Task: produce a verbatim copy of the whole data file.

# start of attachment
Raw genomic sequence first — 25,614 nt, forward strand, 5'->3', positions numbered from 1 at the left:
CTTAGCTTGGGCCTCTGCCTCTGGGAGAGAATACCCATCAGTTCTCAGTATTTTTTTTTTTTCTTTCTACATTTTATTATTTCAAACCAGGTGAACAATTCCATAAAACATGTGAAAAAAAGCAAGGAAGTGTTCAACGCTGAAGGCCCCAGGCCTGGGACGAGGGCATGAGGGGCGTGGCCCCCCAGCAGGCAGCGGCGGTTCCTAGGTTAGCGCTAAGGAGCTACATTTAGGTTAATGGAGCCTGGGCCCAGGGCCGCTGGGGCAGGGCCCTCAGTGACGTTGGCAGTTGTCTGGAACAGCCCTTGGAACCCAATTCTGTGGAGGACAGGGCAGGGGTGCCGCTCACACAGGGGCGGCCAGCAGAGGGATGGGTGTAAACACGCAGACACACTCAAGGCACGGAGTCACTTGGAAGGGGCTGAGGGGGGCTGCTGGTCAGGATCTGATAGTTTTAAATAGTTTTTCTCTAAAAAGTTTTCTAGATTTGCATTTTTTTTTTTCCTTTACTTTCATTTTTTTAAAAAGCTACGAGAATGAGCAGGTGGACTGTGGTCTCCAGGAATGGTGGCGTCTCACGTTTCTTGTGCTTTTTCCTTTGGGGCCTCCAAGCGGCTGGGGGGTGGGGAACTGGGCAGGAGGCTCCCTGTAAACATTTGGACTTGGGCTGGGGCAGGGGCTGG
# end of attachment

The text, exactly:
Raw genomic sequence first — 25,614 nt, forward strand, 5'->3', positions numbered from 1 at the left:
CTTAGCTTGGGCCTCTGCCTCTGGGAGAGAATACCCATCAGTTCTCAGTATTTTTTTTTTTTCTTTCTACATTTTATTATTTCAAACCAGGTGAACAATTCCATAAAACATGTGAAAAAAAGCAAGGAAGTGTTCAACGCTGAAGGCCCCAGGCCTGGGACGAGGGCATGAGGGGCGTGGCCCCCCAGCAGGCAGCGGCGGTTCCTAGGTTAGCGCTAAGGAGCTACATTTAGGTTAATGGAGCCTGGGCCCAGGGCCGCTGGGGCAGGGCCCTCAGTGACGTTGGCAGTTGTCTGGAACAGCCCTTGGAACCCAATTCTGTGGAGGACAGGGCAGGGGTGCCGCTCACACAGGGGCGGCCAGCAGAGGGATGGGTGTAAACACGCAGACACACTCAAGGCACGGAGTCACTTGGAAGGGGCTGAGGGGGGCTGCTGGTCAGGATCTGATAGTTTTAAATAGTTTTTCTCTAAAAAGTTTTCTAGATTTGCATTTTTTTTTTTCCTTTACTTTCATTTTTTTAAAAAGCTACGAGAATGAGCAGGTGGACTGTGGTCTCCAGGAATGGTGGCGTCTCACGTTTCTTGTGCTTTTTCCTTTGGGGCCTCCAAGCGGCTGGGGGGTGGGGAACTGGGCAGGAGGCTCCCTGTAAACATTTGGACTTGGGCTGGGGCAGGGGCTGG